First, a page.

Waterfowl Habitat Update – June 1, 2015

N723 beached for a night's stay in a lodge. Photo Courtesty of USFWS, Nick Wirwa

N723 beached for a night’s stay in a lodge. Photo Courtesty of USFWS, Nick Wirwa

The 60th annual spring Waterfowl Survey is nearing completion and habitat conditions vary greatly across the nesting region in North America at this time. Aerial and ground crews have experienced a number of weather delays this year and some crews are racing across flight transects to collect data.

Hello folks, and, as always, welcome to Waterfowler.com.

Drier conditions prevail across most of the breeding areas in the United States. The lack of snow that fueled a very fast snow goose migration did little to recharge wetlands in Montana or the Dakotas. The Coteau region and eastern North Dakota had much better conditions but waterfowl numbers are down on those areas and nesting pairs have traveled north to areas where habitat conditions are better. Survey crew condition to report that the number of drained wetlands continues to increase across the survey area at an alarming rate.

In Canada, conditions range from good to excellent in eastern parts of the country to fair in the southwestern areas. In Nova Scotia, Ontario and Quebec, conditions are similar to last year and production expected to be near normal.

Smaller wetlands are drier in Northern Manitoba and Saskatchewan but permanent wetlands remain good. Duck numbers appear to be better than normal and this is not unexpected because of dry conditions in the Dakotas. Southern Manitoba is reportedly similar to last year with duck numbers good in most areas and other areas reporting record numbers of waterfowl.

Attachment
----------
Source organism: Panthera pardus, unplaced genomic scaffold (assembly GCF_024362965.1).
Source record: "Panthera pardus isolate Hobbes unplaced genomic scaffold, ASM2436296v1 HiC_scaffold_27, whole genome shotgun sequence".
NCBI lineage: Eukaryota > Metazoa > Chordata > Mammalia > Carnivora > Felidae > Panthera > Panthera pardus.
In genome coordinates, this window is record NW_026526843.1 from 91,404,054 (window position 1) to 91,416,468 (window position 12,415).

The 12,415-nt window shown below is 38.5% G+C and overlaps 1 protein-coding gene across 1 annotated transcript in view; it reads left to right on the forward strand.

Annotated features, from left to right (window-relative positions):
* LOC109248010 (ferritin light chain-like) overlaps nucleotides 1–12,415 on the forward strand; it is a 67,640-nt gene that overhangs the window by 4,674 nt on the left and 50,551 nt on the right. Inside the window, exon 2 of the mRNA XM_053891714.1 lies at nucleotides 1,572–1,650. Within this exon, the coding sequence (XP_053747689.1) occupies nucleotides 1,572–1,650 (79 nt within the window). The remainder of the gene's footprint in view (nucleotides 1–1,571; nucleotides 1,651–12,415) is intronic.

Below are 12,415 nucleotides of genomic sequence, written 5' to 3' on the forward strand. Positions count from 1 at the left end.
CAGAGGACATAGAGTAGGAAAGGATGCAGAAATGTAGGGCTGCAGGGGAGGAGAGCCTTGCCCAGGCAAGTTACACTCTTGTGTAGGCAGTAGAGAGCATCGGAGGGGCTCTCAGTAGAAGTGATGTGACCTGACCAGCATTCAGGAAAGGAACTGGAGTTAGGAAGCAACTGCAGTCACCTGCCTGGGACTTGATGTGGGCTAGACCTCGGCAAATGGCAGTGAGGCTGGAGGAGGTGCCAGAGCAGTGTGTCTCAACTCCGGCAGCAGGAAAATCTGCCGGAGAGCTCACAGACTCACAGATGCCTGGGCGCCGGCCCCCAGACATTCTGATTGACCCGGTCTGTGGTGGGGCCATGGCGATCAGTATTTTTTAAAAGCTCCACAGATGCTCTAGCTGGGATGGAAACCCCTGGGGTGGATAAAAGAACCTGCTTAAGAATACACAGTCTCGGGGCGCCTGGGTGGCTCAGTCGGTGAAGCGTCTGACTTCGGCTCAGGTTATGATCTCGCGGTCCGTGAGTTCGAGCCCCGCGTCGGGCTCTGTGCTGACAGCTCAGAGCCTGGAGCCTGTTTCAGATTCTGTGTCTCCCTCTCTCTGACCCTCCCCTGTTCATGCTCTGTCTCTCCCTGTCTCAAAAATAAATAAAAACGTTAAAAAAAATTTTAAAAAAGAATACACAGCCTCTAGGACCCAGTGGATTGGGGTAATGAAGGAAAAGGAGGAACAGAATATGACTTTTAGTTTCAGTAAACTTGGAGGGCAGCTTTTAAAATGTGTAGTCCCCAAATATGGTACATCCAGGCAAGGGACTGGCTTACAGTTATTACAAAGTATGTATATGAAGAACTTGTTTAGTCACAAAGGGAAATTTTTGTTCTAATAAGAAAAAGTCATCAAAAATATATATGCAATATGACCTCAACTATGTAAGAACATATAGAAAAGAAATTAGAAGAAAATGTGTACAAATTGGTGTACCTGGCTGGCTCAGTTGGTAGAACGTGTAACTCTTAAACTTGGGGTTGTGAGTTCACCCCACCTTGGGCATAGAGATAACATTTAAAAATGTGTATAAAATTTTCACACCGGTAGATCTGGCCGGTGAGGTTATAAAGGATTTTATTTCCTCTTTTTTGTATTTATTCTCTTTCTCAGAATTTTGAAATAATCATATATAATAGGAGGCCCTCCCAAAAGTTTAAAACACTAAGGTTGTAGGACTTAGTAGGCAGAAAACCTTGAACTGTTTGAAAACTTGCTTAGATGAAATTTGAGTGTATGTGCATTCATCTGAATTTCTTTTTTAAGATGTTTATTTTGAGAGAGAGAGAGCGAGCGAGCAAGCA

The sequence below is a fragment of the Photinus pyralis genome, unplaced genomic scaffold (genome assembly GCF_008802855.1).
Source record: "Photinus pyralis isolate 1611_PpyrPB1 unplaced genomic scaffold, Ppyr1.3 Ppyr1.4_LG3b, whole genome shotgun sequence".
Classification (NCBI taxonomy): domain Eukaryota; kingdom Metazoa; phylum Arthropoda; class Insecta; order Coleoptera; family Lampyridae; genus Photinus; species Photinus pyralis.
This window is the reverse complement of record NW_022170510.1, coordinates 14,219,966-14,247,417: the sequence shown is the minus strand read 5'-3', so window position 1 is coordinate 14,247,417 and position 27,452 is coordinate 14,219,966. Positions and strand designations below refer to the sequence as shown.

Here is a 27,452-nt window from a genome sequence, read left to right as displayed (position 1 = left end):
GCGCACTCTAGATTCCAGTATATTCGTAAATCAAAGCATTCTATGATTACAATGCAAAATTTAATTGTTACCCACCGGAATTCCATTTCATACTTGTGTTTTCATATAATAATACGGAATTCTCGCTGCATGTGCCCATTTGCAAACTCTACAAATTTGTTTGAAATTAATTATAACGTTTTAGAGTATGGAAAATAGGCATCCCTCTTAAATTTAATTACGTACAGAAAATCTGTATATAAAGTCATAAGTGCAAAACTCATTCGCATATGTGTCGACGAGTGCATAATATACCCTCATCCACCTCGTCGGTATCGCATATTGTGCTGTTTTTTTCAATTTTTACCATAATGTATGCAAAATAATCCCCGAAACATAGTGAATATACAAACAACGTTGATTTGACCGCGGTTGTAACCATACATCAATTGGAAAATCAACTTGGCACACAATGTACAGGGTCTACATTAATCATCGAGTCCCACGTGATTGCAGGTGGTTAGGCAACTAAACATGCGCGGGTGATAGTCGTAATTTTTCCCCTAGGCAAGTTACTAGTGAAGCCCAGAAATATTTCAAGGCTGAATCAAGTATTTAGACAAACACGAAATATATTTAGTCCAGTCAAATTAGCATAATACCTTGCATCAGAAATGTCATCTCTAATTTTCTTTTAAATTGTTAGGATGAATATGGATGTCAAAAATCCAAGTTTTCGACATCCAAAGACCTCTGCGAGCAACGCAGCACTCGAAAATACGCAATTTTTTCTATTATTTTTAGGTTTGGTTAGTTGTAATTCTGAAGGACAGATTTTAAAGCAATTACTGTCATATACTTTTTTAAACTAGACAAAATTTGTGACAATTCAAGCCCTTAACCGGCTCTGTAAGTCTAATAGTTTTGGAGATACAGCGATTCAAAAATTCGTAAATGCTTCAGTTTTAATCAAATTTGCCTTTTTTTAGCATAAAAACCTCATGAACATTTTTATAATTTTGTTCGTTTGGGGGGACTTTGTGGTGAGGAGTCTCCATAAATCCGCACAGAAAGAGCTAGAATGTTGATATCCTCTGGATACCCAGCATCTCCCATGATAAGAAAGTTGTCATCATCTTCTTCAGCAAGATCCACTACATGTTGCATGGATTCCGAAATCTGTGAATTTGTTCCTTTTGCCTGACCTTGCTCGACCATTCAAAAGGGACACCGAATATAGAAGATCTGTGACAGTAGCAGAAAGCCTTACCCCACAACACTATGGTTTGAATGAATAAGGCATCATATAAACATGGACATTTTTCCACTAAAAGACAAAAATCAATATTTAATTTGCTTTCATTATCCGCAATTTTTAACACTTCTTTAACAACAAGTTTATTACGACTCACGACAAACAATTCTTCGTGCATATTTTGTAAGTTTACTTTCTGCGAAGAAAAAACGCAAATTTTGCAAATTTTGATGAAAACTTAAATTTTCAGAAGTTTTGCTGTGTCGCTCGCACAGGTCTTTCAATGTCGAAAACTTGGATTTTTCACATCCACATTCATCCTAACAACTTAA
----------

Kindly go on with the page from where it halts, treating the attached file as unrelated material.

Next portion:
Southern Saskatchewan is slightly drier than last year but the bulk of wetlands remain full, or nearly full. In southern and central Alberta it is drier in the south but Parklands remain good with duck numbers high. In Northern Alberta and the Northwest territories, conditions are drier in the south and near normal in the north. Mallard, Pintail Shoveler and Widgeon numbers were up in the boreal region with sea duck numbers lower than normal.

In summary, duck production will see a slight bump in Canada this season due to poor habitat conditions in the United States. Duck numbers in North Dakota appear to be down 25% across the state and down 40% in South Dakota.

CRP enrollment continues to decline in the U.S. Prairie Pothole region. North Dakota alone has suffered a net loss of 1.6 million acres since 2007 and the Farm Bill capped enrollment at 24 million acres – down from 26.8 million acres in 2013 and the lowest since 1987.

A recent study by North Dakota Fish and Game found that 10,330 wetland basins will have a gas well within 110-yards of them by 2020. Which will significantly impact duck production, clutch-size, and duckling survival rates.

The crash of duck production in the U.S was not unexpected, as habitat conditions swing like a pendulum from poor to excellent. What is important to remember that during dry years it is easier to plow wetlands and in the future, when water returns, the wetland will not.

As politics become more partisan and volatile in our nation, one thing is clear the road to sound environmental policy that favors habitat protection, enhancement and good duck production will be extremely rocky – unless hell should freeze over and our elected officials spend more time searching for common ground that differences.

As we await the final publishing of the 2015 Waterfowl Habitat and Breeding Survey (which is usually released the first week of July), waterfowl hunters and can read detailed pilot and survey crew reports at FLYWAYS.US
Until our next update, cross your fingers for good duck production in the northern parts of the Prairie Pothole Region (PPR).

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